“Let us be grateful to the people who make us happy; they are the charming gardeners who make our souls blossom.” ”• Marcel Proust
Johor Bahru, the capital city of Johor in Southern Malaysia, is a place that is culturally synonymous with Singapore, and familiar with Singaporeans. A considerable number of folks in Johor Bahru work on our island, for the practical reason that salaries for equivalent jobs here are much higher than those at home (due to the strong Singapore dollar).
Johor Bahru is also home to Auntie Tera. Auntie Tera has a penchant for teaching. She spent her younger days with some energetic, little rascals running around in a hometown kindergarten, sharing life and love with her precocious little ones. She loved her work. Yet as good ol’ Carragher announced his retirement from pro football, age promptly caught up with Auntie Tera too. The kids are quite the handful, and she can no longer keep up with their unending mischief.
Fast forwarding years later… The time is 4am, it isn’t time to snooze the alarm but time to get up for work. Auntie Tera heads off towards 469G Bukit Timah Road in a bus out of Johor, past the Second Link, through the sleeping Singaporean city. She’ll earn her keep to support her family; she looks forward to bringing her aged mother out for another shopping trip the coming weekend to remedy her daily boredom at home.
Last Tuesday, the Staff Appreciation Tea took place approximately a year after its pioneering effort in 2012. Students and non-academic staff of the school (more affectionately known as “Aunties and Uncles”) chatted over hot tea, cupcakes and siew mai in the Summit.
Busy law kids walk through the Summit to grab that hot Milo or cream cheese buns during class break all the time; the 3-hour seminars are a herculean survival task. Lunches at the Summit are the norm (on a basis far too regular for the picky few); sometimes the Canopy’s just too far away or the Adam Road food trip burns much precious mugging time. The Aunties and Uncles walk in and out of the Summit daily too, but they almost never eat where we fellowship. Auntie Tera and her friends are in the practice of having meals in their ‘headquarters’ just beside the gym and the toilet. Its cozy, its homey, and they’re in good company there.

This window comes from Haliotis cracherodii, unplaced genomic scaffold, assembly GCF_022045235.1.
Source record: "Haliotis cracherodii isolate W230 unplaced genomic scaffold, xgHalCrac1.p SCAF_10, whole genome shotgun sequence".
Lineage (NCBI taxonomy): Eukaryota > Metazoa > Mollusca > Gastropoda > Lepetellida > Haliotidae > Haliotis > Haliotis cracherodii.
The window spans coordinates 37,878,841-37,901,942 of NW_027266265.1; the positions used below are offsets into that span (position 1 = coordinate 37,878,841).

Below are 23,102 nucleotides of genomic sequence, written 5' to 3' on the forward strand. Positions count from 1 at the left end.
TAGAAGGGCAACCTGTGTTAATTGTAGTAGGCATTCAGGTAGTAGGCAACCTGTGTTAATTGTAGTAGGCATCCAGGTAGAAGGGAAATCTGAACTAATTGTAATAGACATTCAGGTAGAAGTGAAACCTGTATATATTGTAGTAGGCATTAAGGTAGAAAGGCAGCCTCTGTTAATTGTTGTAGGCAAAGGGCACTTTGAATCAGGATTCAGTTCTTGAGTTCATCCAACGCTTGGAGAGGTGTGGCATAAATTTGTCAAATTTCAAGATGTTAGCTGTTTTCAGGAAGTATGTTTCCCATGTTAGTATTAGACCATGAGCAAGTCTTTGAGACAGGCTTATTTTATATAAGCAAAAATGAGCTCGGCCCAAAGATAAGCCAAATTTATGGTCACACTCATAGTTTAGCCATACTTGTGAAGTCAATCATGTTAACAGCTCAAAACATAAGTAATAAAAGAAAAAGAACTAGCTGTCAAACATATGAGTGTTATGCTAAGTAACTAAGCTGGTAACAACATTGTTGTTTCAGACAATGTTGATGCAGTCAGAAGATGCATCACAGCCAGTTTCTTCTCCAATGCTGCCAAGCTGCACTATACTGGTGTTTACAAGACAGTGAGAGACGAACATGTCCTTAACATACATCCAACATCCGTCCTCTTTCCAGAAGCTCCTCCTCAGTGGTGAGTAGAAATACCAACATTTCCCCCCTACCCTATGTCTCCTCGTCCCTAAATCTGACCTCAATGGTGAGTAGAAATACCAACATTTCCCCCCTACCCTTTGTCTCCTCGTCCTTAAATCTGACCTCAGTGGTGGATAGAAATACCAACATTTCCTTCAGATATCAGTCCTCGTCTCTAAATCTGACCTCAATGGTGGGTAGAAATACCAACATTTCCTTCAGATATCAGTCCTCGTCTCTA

Tuesday afternoon certainly painted an unfamiliar picture of the Summit: the cleaners decked out in their green and yellow uniforms, sat down amongst students, hanging out over semi-awkward conversations and afternoon tea. To the amusement of the staff, our students wrestled with their long-lost mother tongues as they shared their lives and laughs with the staff. Just like that, strangers became friends.
It was heartwarming to see their faces light up as we gave them ‘Thank You’ cards, intricately adorned with puffy stickers of cute animals. Our greatest blessing is not that we accommodated them, but that we were able to remind these Aunties and Uncles that they are not forgotten for their easily forgettable work.
Perhaps we have much to learn from our elders. Auntie Tera doesn’t lament her early waking hours or comparatively (to the average Singaporean) lower wages. She’s rather cool with this stable and decent job. Auntie Tera doesn’t grudgingly bemoan her long overtime hours or menial work. She takes joy that her wages enable her to take care of her mother, shop with her, and attend Catholic mass with her every non-working Sunday.
As you rush along the hallways for classes, be thankful for the clean classrooms you get to study in. As you head towards the library to start on the daunting list of readings, pause and remember that you’re immeasurably blessed with perpetually clean Angsana study rooms. As you bump into the faithful Malay uncle or auntie who keep the Block B toilets spanking clean (and they really are, aren’t they!), don’t forget a simple selamat pagi (good morning).
“In ordinary life we hardly realize that we receive a great deal more than we give, and that it is only with gratitude that life becomes rich.” Dietrich Bonhoeffer
While it is absolutely easy to get caught up in the bubble that is law school (or worse, ourselves!), we should remember that a simple smile from us can make a world of difference to them — it reminds them that they are our friends. Give thanks my friends, as these silent but ever present custodians of our school do, for the simplest of blessings.
Article contributed by Danny Chua (Year 1) and Liting Zhang (Year 1)
Photography contributed by Mark Foo (Year 4)